I want to talk about shibboleths of Colorado. First, what’s a shibboleth? I had never heard the word until I was in my 30s, and I bet a lot of you haven’t heard it, either.
According to Dictionary.com, the word means “a peculiarity of pronunciation, behavior, mode of dress, etc., that distinguishes a particular class or set of persons.”
Some 20th Century History
I first heard of the concept when I was visiting Amsterdam sometime right around the year 2000. The tour guide told us a story about the 2nd World War. Netherlands (aka Holland, aka “The” Netherlands) was resisting the Nazis. And the locals knew – or at least suspected – that there were German spies afoot. How do you tell if someone who is pretending to be Dutch is actually a German spy?
In case you don’t know the languages and have never heard them, Dutch and German are somewhat similar. Not as similar as American English is to British English (aka real English), but similar enough that if you know German, you can probably read a newspaper written in Dutch and get the gist of an article. However, the spoken languages sound pretty different. There are some sounds in Dutch that just don’t exist in German. And some words that are nearly impossible for a German to say correctly.
Anyhow, there’s one particular word that was used as a password in WWII. If you thought someone was a German spy pretending to be Dutch, you’d force them to try to say this word. And if they couldn’t say it right, you’d put them on the firing line.
Is that story true, or just something the tour guide told us as a joke? Well, I did some googling, and found this video where someone explains the same story. Go listen for yourself, if you care: https://www.youtube.com/watch?v=4BDFjpVdKH8
Some Biblical History and Etymology
So where does the word “shibboleth” come from? It was the name of a place near the River Jordan. At some point in Old Testament times, a couple tribes were at war, as was so popular back then. And here’s what happened, according to the book of Judges:
And the Gileadites captured the fords of the Jordan against the Ephraimites. And when any of the fugitives of Ephraim said, “Let me go over,” the men of Gilead said to him, “Are you an Ephraimite?” When he said, “No,” they said to him, “Then say Shibboleth,” and he said, “Sibboleth,” for he could not pronounce it right. Then they seized him and slaughtered him at the fords of the Jordan.
In other words, one tribe could pronounce the “sh” sound and one could not. Ever since, that sort of thing has been called a shibboleth.
Relatively Modern Times
There are shibboleths in and around Colorado – places that have names that are pronounced differently depending on who you are. This sort of thing has interested me for a while, and so I wanted to share some of them with you.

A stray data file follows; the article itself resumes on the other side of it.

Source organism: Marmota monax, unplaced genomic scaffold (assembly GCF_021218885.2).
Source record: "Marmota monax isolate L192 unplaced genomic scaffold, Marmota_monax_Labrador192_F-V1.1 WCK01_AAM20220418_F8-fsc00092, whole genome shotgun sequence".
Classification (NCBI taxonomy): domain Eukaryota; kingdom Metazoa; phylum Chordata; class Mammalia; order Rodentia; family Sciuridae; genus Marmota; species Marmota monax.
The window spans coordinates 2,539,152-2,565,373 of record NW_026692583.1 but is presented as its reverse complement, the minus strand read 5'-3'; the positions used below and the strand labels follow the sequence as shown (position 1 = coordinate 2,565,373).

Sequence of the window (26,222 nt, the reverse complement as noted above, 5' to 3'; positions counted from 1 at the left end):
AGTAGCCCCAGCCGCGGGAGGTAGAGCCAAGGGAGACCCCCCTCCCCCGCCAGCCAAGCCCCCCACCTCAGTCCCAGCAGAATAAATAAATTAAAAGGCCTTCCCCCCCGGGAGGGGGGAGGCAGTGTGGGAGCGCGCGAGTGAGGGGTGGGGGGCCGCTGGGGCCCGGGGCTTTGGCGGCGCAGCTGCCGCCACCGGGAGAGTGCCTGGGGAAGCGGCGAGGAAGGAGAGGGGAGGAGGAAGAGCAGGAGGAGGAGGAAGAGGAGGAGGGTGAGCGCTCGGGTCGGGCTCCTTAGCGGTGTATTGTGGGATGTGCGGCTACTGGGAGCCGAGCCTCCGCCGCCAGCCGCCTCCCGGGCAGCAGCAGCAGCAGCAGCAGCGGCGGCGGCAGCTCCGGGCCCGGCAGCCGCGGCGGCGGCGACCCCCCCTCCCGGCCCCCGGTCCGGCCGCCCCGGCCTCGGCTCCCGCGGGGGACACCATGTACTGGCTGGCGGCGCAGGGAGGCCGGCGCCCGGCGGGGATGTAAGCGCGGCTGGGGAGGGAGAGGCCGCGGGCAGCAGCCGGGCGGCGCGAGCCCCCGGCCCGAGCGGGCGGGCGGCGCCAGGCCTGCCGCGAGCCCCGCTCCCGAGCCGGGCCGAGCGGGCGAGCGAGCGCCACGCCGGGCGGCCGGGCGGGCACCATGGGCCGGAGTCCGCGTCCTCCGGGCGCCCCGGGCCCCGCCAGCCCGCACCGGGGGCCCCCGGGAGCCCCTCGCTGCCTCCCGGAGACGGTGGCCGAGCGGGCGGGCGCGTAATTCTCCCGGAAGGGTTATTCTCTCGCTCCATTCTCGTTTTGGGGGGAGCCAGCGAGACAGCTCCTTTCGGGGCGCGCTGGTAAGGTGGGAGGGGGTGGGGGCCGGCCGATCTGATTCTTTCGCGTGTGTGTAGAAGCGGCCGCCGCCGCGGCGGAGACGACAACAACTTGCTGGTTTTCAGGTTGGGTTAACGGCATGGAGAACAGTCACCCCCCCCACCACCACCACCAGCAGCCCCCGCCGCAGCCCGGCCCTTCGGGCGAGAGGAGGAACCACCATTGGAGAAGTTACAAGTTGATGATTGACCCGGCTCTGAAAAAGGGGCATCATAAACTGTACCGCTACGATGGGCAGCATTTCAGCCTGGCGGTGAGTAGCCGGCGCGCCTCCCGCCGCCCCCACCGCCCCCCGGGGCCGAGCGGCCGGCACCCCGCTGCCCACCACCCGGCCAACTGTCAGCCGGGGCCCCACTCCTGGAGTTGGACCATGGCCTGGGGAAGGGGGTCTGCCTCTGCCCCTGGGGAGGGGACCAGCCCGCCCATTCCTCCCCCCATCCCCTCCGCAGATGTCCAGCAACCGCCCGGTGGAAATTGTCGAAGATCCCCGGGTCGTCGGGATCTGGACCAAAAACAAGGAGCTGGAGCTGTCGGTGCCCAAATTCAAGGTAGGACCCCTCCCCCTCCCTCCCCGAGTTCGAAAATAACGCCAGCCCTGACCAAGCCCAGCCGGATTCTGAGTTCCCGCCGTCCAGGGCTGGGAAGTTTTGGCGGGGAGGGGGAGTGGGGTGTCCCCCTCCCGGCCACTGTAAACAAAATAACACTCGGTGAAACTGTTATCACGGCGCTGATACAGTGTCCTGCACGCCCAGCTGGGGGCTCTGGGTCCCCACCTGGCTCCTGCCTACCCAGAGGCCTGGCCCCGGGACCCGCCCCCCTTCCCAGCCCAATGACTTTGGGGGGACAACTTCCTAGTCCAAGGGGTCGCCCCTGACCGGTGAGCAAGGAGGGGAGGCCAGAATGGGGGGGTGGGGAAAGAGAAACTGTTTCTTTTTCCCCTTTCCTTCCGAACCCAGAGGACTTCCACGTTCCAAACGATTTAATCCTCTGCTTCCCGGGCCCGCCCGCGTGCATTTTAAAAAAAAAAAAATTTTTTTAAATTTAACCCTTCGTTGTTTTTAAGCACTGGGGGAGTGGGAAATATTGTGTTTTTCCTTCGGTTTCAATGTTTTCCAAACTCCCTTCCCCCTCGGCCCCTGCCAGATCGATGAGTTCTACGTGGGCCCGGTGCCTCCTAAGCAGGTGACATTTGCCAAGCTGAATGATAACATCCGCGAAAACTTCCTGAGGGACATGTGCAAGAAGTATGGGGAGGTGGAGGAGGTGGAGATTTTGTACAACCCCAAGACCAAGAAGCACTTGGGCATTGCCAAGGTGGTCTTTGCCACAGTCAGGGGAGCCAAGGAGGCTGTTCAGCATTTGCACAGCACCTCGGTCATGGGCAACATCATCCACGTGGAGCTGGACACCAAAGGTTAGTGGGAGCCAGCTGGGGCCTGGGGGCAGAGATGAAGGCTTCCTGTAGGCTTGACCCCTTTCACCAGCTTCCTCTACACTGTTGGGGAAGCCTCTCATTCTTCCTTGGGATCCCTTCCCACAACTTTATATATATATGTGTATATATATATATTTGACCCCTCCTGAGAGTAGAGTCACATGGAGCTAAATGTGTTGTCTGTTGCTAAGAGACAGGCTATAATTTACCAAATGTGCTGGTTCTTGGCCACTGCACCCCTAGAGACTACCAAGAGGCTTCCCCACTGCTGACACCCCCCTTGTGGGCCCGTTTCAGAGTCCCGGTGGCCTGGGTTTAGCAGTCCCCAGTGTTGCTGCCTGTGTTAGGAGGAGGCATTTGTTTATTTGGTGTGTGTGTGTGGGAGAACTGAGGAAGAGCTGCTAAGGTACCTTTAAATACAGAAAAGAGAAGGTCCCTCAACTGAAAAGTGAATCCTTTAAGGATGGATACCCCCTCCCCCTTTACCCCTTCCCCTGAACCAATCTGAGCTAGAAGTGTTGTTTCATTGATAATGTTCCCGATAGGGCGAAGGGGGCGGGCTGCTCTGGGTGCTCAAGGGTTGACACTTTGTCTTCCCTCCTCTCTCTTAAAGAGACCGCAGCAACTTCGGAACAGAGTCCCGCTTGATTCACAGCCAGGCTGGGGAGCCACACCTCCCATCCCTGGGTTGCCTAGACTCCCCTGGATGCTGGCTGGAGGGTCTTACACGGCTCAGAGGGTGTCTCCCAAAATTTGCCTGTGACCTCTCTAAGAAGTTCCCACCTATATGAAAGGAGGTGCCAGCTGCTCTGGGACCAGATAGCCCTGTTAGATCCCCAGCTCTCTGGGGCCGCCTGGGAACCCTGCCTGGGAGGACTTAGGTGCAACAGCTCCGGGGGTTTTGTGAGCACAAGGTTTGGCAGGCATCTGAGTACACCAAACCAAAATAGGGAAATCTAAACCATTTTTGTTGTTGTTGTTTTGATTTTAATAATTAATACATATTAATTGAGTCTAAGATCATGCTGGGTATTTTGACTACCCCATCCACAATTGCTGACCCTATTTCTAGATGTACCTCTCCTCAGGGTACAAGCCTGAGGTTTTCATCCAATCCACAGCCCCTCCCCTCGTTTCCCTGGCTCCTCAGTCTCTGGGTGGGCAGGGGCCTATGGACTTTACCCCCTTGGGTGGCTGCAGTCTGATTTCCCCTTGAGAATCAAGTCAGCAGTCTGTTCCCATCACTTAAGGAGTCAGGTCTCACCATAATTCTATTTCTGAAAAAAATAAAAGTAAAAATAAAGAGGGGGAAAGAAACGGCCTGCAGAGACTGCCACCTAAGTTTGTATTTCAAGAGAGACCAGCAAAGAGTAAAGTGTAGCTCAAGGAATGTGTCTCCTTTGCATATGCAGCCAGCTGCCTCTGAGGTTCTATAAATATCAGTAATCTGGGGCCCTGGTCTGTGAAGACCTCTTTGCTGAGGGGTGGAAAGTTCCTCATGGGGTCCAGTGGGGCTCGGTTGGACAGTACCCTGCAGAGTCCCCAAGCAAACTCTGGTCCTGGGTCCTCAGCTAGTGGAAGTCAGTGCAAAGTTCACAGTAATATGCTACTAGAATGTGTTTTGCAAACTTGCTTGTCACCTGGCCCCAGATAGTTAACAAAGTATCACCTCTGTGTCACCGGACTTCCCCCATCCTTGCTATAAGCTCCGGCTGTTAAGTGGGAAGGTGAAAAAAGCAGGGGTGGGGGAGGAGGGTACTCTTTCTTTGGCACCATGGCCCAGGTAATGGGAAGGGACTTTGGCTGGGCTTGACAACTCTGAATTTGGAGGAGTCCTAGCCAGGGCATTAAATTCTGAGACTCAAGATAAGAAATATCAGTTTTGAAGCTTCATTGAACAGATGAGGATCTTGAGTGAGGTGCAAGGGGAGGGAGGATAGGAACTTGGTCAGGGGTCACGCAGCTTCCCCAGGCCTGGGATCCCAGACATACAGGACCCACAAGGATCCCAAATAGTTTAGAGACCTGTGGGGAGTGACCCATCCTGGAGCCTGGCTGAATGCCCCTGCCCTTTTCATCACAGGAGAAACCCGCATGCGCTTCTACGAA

The first one is so famous that it’s mentioned in Wikipedia (see https://en.wikipedia.org/wiki/List_of_shibboleths, and that is the town of Buena Vista. If you know Spanish, you are probably tempted to pronounce that place name as you would in Spanish, something like BWEN-na VEE-sta. But no! Here in Colorado we pronounce it BYOO-na VISS-sta.
That’s not all that wacky. We have a lot of place names around here that came from Spanish but got anglified over the years of occupation by English-speakers. Just downstream of Buena Vista is the town of Salida, which is also Spanish, of course. But nobody pronounces is sa-LEE-da, as you would in Spanish. Here it’s sa-LYE-da. There’s a town in the southwest part of the state called Mancos. It’s “mispronounced” by so many tourists that last time I was there the town’s liquor store had put up a giant sign for everyone to see as they approach: IT’S PRONOUNCED MAIN-KISS
Here’s a weird variant; is this a shibboleth? In the southeast part of the state, there’s a river that was named so long ago that the name came from French explorers, not Spanish. It’s the Purgatoire. In French, that’s pronounced sorta like PURR-ga-twarr. But the American miners who came to the area in the Colorado Gold Rush didn’t speak very good French, so they started calling it something more like PICK-ka-twire. Eventually the government board that decides what place names are official decided the river would be called Purgatoire. But strangely they also decided the canyon the river flows through is the Picketwire Canyon. It’s pronounced the same, but has two spellings, depending on if you mean the river or the canyon.
In Denver we have some street names that are shibboleths. Acoma Street is pronounced uh-CO-ma, though in New Mexico that name is AH-co-ma. You’ve heard of the Galapagos Islands, pronounced ga-LOP-a-gos. Well, the Denver street is pronounced gal-a-PAY-go. I’m not kidding.
I’m sure there are other geographic names in Colorado like this that I can’t think of at the moment. If you can think of more, leave me a comment. No doubt I’ll think of more as soon as I press the Publish button on this.
Interesting piece. Don’t even get me started on Texian. Pedernales, Manor, Mexia…..
How about the name of the state? Cah-low-RA-do (short a as in Apple) instead of the Spanish pronunciation Cah-low-RAW-do (broad a as in Father).
Another Austin one is the name for the drag at UT. The street is Guadalupe but it’s pronounced “Gwah-duh-LOOP”
This is an extremely interesting blog to me. I’ve been curious about pronnunciation of places ever since my dad told us the Bellafourche River was pronounced BELLFOOSH.Your mom and I were soo disappointed.
The PNW has it’s own set of shibboleths. Aloha (west of Portland) is accented like Ramona. Portland has a street named Couch St that is pronounced as if it has 2 Os. That was a confusing one, because I kept on hearing about “Cooch St” and seeing “Couch St” and I didn’t know for a while that they were the same street.
And there’s a town in WA called “Puyallup”.